Apply Big History To Your Next Big Proposal
All the best Proposals and initial bid presentations have a section that can be loosely termed ‘how we got here’. It cannot be doubted that any such formality benefits hugely from the prospect realising that you really do understand their business. Better still with an almost forensic precision. One delivered in a succinct, summarily manner.
How to show that you’ve done your homework can be a tricky task.
Do you plainly list milestones chronologically? Do you pull out key themes, such as product launches or takeovers or new market penetrations? Do you tie-in with the reign of each CEO?
I happened across a lovely way of handling this vital couple of minutes/pages via a David Christian. He’s a university lecturer. Specialisation, Russian history. Frustrated that his subject was taught in silos and didn’t tackle the entirety of our planet’s 13.8 billion years, over two decades he fashioned his Big History course.
He hurtles along by way of Eight Thresholds. They happen to be; The big bang, Stars light up, New chemical elements, Earth & the solar system, Life on Earth, Agriculture, The modern revolution. Yet it is not his story that gets my sales juices flowing, it is how he frames it.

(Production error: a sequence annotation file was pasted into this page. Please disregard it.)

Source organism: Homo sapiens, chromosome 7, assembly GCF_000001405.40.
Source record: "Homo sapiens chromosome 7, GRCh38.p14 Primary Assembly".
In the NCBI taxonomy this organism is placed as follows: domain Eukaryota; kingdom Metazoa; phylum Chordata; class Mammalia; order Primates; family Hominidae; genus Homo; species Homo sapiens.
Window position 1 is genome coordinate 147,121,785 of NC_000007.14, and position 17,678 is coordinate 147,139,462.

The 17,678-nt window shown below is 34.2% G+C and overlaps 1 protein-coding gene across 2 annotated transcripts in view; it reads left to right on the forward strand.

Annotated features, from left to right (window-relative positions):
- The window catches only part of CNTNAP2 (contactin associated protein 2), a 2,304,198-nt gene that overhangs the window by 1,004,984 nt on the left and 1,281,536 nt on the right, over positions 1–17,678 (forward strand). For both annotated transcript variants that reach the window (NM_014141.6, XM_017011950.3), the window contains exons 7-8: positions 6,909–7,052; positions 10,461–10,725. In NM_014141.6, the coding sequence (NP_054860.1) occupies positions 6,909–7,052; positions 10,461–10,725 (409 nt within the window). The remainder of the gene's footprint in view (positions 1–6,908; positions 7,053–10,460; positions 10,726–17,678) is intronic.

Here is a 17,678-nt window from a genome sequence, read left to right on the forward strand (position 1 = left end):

Everyone loves a tale of their corporate’s journey. And you can use this structure to give them a cracker.
Here’s one definition of threshold that lends itself beautifully to an organisation’s particular story arc;
the magnitude or intensity that must be exceeded for a certain reaction, phenomenon, result, or condition to occur or be manifested
My immediate thought was that if your prospect is mainly driven, say, by innovation, then you craft their journey around the latest three of four key innovations. (No need to labour all the way through a Big History eight). And they might not be the obvious product invention. Any organisational innovation could be a belter to highlight. Especially if you too are offering a uniquely innovative solution in some way.
Likewise, if you’re helping turn the key into a new market, then similar such newness unlocked in their past can shape the thresholds you choose. Specifically where you bring winning capability to propel the very same.
And it naturally flows that the final Threshold you present is ‘tomorrow’. In other words, the happy future that you aim to directly contribute towards. Which also provides a perfect slot to introduce post-sale expectations and how you’d together ‘manage’ ongoing success.
Not only should you be thinking about how to cement the most solid of relationships with your prospects by truly demonstrating you are interested in and understand their business, you need also to distinguish yourselves from your competition. And this I fancy is one memorable way to do so.
To quote from a recent Times article on Big History;
“as Confucius say, he who owns the past owns the future”
So you could say too that;
“he who owns the story, owns the deal”
And I’m sure you have quite the story to tell.